D.C. official accused of conflict of interest

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Local,DC,Alan Blinder

An advisory neighborhood commissioner voted to support three resolutions that pressed the D.C. government to lower the tax bill for a building whose tenants group she leads, spurring a complaint that she might have violated the city's conflict of interest rules.

Along with serving in elected office in Ward 1, Yasmin Romero-Castillo is president of the 3145 Mt. Pleasant St. Tenants' Association. The property formerly housed the Deauville Apartments until a fire destroyed the complex in 2008. The city later issued a $4 million loan to the residents group to purchase the property and rebuild.

The association has since struggled to come up with the funding to pay for the project.

But in May, ANC1D, the panel on which Romero-Castillo serves, pushed to make the reconstruction cheaper when the commission backed three resolutions designed to lobby city officials to support tax breaks for the project.

Two proposals involved requesting that the District approve tax credits for the project, while another asked the Department of Consumer and Regulatory Affairs to avoid designating the property as blighted or vacant.

Romero-Castillo voted for the trio of resolutions at the commission's May 15 meeting, city records show.

But word surfaced of Romero-Castillo's ties to the property and her votes, and the commission reconsidered the resolutions a week later.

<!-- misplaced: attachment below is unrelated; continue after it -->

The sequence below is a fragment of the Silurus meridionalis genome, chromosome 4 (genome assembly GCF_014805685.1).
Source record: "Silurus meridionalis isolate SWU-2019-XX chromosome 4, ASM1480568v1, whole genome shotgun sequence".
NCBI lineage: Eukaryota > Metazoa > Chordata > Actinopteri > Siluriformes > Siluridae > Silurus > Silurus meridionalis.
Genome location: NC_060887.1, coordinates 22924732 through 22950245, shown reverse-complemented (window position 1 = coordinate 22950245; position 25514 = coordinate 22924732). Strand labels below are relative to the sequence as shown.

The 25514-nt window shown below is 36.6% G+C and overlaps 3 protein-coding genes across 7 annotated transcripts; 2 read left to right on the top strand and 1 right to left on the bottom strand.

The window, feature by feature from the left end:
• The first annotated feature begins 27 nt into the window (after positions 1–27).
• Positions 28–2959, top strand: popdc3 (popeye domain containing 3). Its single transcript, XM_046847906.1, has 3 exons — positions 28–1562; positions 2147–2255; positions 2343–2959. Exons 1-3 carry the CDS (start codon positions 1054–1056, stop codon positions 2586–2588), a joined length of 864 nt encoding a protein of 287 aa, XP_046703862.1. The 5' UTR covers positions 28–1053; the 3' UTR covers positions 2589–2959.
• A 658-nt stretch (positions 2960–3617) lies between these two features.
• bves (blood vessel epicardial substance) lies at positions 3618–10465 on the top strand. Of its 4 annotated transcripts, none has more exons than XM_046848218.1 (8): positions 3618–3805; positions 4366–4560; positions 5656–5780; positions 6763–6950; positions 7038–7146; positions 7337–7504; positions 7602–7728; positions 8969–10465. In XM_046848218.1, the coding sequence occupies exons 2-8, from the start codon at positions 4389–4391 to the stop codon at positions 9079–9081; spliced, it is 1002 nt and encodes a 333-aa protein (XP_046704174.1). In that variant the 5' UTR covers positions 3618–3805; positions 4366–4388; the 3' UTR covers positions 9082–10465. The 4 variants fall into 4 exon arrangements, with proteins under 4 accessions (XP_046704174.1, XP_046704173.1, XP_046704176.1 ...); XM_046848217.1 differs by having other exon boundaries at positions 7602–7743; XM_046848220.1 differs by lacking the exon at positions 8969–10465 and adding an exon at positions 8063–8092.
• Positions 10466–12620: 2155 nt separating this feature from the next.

"Although I do not feel that I have any sort of a conflict of interest, I hear that other people think that I do," Romero-Castillo said in a statement she signed at the special session. "Therefore, to be sure that the ANC's vote on this property is not jeopardized, I will not participate in the discussion and I will not vote on it."

The commission approved all of the resolutions again.

But Terry Lynch, a prolific civic activist, said the new vote wasn't enough to absolve Romero-Castillo of wrongdoing and filed a complaint with the city's Office of Campaign Finance.

"I think the revote perhaps does it correctly, but it doesn't address or clarify why they would have taken the first one," Lynch said. "It's akin to what we see with the airports authority board, using their position, at least in my opinion, for self-benefit or the benefit of one of their own members."SClBThe Washington Examiner has previously detailed repeated instances of the Metropolitan Washington Airports Authority awarding contracts to insiders.

Earlier this month, campaign finance regulators said they were

conducting a probe of Romero-Castillo, but a spokesman did not respond to a request for a comment about the investigation's status.

In a brief interview with The Examiner, Romero-Castillo characterized Lynch's complaint as "a witch hunt" because she had sought to rectify any possibly improprieties.

"We are clear," she said. "I'm clear."

ablinder@washingtonexaminer.com

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Alan Blinder

Staff Reporter, D.C. City Hall
The Washington Examiner